Animal Communicator Lifetime Adventures

Ask Before You Ride A Horse

After I wrote the September 21 blog on How Horses Feel About Humans, a reader wrote to me about horses having pain when they are ridden with a reference to a book and articles by Maksida Vogt, which scientifically shows how this is so.

Before I talk about these studies, I’d like to give you my perspective from communicating with numerous horses and falling in love with these sensitive, beautiful beings.
White Arabian horsePankhri - photo by K. Boldt

I have communicated with hundreds, perhaps thousands, of horses in my career, as I went from stables to ranches to large equestrian centers, often communicating with many horses and their people in each place. Horses engaged in sports such as racing, dressage, jumping, endurance riding, western riding, barrel racing, trail riding…. Horses with the simplest pleasure riding as their focus and horses preparing for the Olympics in their sport.

Is it Always Painful for the Horse?
I have heard many horses communicate about the pain they endure and witnessed the help they often needed to recover from human activities. I concluded from these horses and the history of human treatment of horses that they are some of the most mistreated animals in the world. They have been treated as slaves for human use, no matter what horses think and feel about it.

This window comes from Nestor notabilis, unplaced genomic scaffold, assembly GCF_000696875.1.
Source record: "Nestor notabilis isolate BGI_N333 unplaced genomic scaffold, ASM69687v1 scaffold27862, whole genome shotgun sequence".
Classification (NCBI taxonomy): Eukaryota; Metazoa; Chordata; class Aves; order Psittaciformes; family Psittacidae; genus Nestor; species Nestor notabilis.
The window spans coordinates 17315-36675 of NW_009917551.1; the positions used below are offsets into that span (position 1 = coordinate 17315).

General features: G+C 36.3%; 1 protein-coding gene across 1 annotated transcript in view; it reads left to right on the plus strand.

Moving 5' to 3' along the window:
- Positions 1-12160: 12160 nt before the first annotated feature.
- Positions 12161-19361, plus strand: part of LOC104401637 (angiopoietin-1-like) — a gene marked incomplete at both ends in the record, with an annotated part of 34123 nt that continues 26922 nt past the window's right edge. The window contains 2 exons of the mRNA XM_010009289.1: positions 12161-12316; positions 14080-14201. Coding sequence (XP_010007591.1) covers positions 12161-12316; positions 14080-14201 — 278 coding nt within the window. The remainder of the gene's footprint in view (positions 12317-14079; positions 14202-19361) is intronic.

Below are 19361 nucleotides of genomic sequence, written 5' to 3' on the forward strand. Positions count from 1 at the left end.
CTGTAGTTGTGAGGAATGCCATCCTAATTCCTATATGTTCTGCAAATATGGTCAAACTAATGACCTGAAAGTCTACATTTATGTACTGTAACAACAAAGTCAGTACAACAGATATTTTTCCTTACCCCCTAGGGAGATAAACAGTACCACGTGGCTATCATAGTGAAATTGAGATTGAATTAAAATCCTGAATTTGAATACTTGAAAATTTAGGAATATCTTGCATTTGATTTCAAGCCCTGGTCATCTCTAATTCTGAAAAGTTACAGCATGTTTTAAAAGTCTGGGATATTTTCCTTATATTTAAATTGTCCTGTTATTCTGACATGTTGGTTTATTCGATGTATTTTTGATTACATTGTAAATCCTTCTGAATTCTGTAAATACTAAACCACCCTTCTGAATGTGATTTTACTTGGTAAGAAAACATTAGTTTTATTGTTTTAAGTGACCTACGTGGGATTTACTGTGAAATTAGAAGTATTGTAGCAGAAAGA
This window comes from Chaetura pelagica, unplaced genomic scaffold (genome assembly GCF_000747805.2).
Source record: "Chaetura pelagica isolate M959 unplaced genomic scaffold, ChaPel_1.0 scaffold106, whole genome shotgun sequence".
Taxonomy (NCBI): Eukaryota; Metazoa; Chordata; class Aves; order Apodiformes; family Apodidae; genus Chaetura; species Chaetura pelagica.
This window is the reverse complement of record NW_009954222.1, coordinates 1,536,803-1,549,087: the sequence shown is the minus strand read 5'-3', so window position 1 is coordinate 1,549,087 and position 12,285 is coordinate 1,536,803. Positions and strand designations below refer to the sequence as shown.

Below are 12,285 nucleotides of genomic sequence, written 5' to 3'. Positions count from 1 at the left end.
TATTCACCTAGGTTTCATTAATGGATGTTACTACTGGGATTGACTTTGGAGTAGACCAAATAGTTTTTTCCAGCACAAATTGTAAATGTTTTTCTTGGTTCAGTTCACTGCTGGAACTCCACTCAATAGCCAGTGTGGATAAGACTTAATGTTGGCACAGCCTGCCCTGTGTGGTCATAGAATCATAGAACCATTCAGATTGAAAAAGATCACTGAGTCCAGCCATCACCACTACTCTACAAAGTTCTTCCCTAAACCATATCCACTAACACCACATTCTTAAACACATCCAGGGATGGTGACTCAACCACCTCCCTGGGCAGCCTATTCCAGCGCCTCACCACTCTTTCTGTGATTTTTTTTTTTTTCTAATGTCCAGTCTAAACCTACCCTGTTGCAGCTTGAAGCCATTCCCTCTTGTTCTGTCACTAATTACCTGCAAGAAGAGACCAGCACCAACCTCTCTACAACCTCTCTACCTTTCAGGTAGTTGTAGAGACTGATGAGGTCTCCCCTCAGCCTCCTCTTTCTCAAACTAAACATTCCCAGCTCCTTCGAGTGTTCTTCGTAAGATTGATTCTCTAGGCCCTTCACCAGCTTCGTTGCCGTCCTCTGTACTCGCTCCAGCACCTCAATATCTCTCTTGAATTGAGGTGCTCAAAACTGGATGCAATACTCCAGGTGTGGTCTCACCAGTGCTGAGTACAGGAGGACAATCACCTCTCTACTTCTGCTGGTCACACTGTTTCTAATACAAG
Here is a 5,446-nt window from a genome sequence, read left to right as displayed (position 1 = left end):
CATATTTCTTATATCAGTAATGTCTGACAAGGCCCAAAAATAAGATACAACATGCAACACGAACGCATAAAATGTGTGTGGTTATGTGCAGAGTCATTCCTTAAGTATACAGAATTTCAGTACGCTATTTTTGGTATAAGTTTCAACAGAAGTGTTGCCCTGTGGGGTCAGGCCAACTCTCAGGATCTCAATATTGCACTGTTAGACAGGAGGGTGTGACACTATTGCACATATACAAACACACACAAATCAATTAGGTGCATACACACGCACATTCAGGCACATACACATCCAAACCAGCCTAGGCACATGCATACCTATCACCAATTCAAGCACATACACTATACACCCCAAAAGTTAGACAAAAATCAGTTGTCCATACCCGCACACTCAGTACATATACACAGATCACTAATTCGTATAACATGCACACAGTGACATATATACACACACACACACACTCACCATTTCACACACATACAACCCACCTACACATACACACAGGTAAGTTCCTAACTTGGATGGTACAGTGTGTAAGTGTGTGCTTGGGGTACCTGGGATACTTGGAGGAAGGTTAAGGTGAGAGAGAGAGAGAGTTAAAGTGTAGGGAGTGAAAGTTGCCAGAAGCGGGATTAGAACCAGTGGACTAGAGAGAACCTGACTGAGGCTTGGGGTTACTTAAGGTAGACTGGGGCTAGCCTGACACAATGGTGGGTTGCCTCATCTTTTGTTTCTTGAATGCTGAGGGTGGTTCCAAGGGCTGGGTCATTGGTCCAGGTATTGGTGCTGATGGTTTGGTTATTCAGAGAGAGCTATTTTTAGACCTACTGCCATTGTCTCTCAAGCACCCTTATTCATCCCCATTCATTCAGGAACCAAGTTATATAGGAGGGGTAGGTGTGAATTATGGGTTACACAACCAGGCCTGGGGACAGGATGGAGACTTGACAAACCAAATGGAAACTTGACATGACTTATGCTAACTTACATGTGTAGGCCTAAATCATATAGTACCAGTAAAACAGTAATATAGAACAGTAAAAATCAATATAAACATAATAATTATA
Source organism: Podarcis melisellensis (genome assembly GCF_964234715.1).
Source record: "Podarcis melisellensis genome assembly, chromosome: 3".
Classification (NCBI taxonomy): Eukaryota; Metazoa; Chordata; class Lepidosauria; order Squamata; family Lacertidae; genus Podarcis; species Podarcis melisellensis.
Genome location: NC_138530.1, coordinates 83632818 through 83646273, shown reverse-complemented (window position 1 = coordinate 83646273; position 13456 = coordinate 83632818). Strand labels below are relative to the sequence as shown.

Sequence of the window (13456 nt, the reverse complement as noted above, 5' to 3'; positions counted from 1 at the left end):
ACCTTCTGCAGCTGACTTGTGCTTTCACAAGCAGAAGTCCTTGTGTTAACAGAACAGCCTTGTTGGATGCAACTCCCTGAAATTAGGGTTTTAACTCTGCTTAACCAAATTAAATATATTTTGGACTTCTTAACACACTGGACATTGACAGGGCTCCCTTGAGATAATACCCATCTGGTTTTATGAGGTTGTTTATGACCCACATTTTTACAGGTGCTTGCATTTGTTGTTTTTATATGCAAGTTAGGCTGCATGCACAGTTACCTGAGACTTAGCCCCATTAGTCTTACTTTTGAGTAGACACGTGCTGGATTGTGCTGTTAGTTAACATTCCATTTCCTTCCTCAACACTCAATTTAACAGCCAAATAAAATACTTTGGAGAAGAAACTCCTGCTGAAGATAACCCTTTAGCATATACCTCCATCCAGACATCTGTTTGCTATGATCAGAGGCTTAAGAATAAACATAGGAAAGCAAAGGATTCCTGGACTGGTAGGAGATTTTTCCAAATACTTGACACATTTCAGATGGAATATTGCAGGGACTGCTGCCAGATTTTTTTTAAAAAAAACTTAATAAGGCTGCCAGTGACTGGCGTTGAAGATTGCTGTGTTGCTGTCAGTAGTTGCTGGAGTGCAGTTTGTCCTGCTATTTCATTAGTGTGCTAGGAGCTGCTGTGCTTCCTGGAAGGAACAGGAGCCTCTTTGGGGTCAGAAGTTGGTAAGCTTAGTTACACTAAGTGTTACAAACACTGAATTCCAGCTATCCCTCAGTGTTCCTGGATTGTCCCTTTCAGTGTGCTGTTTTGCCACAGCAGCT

I also worked with many people who respected their horses and treated them with dignity. They did all they could to help their horses fulfill their natural lives and used more relaxed and cooperative rather than abusive training methods. I met many horses who loved their people and were very willing to be ridden, enjoying activities such as trail and endurance riding.

I have also communicated with horses where there is no pain from riding or it is minimal or temporary to them and they were willing to go through it to do the activity with people they loved. Yet, there are many who hurt and are injured from being ridden.

In consultations, I was able to help people see horses’ perspectives and how people could work with them to have both the horse and rider be more at ease and fulfilled in the relationship. Influential trainers changed the harsher ways they dealt with horses after understanding them better and seeing a more effective way in concert with the horse, which rippled through that part of the horse world and made both horse and human lives better.

Horse Anatomy and Needs
These veterinary anatomical studies explain horses’ pain and spinal injury from carrying a person’s weight on their back and being forced out of their natural movement by improper training, shoeing, saddling, and rearing and living conditions.

Harm of riding Study Part I, Maksida Vogt
Harm of riding Study Part II, Maksida Vogt
Harm of riding Study Part III, Maksida Vogt
Harm of riding Study Part IV, Maksida Vogt
Treatise on farrier occupation, Maksida Vogt

The author lists these signs of horses’ pain. They are very valid and are often ignored in the quest to get on with what humans want from horses: